The reason for this is well known: the Israeli team’s loss to Bulgaria in a lottery after their quarter-final tie at the 1968 Olympic Games in Mexico. The teams didn’t toss a coin, but rather drew lots out of a huge sombrero. Israel’s iconic captain, Mordechai “Motaleh” Spiegler, removed the piece of the paper with the word “no” written on it.

The letter from the Israel Football Association to FIFA in 1969. They did not expect their proposal to be accepted so quickly.Credit: Uzi Dan / FIFA archive

“They didn’t let us approach, we stood on the edge of the field when the lottery was conducted on the other side,” the late journalist Yechiel Arazi, editor of the Haaretz sports department, once told me. “Motaleh said afterward, half in jest, that there were two slips of paper with ‘no’ written on them, in the hat. Our feeling was that it might have been true.”

Penalty shootouts existed already in the early 1950s. The first well-known competition that used the procedure on a regular basis was the Yugoslav Cup: The tied match during the 1952 cup between Kvarner Rijeka and Proleter Osijek is considered to be the first to be decided by a penalty shootout – 4-3 to Rijeka, in the name of historical accuracy.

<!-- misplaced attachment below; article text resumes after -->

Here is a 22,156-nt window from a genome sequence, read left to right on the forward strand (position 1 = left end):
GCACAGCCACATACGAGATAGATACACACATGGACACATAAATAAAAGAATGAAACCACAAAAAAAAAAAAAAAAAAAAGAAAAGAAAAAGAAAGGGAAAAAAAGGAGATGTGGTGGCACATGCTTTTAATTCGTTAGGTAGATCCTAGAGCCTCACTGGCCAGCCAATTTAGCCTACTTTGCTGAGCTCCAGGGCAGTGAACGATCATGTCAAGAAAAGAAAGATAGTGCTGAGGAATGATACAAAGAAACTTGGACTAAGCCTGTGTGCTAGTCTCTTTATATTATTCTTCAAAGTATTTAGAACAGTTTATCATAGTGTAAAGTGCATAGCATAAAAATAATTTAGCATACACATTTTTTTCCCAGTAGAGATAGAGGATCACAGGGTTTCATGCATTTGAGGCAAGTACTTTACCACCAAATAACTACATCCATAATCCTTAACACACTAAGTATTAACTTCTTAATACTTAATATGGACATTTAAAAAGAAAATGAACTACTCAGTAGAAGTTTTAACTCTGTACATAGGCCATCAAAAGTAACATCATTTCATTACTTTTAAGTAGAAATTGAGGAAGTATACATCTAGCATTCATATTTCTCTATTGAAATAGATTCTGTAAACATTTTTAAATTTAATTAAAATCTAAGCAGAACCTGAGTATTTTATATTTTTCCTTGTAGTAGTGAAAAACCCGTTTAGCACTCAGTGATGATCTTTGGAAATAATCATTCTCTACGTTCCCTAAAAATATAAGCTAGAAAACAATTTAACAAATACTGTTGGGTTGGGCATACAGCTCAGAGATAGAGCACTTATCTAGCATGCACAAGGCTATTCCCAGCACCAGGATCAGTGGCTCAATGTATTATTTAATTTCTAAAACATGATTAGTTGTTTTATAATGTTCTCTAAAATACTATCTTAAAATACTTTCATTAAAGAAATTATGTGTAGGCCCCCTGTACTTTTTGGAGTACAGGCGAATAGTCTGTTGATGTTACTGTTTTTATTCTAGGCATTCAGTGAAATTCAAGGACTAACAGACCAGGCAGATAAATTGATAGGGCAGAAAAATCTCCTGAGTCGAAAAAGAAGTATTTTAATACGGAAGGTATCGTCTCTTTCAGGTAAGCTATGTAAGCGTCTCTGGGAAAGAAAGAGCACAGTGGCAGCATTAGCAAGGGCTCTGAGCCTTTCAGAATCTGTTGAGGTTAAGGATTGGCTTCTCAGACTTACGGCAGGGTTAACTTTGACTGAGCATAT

In light of the Yugoslavian example, penalty shootouts were also used in the Italian Cup (beginning in the 1958/59 season), and in relatively unimportant international tournaments. For example, the kicks were used beginning in 1962 at the first Swiss Uhrencup ־ a series of summer games involving Swiss teams and guests that still exists, and in which Maccabi Tel Aviv once participated. At the Bolivarian Games in 1965, the silver medalist was decided by a shootout: Venezuela defeated Bolivia 2-1.

But the method still didn’t really catch on. When there was a draw at the end of a tournament match and it was possible to arrange a replay, they did so. When it was impossible – there was often lottery.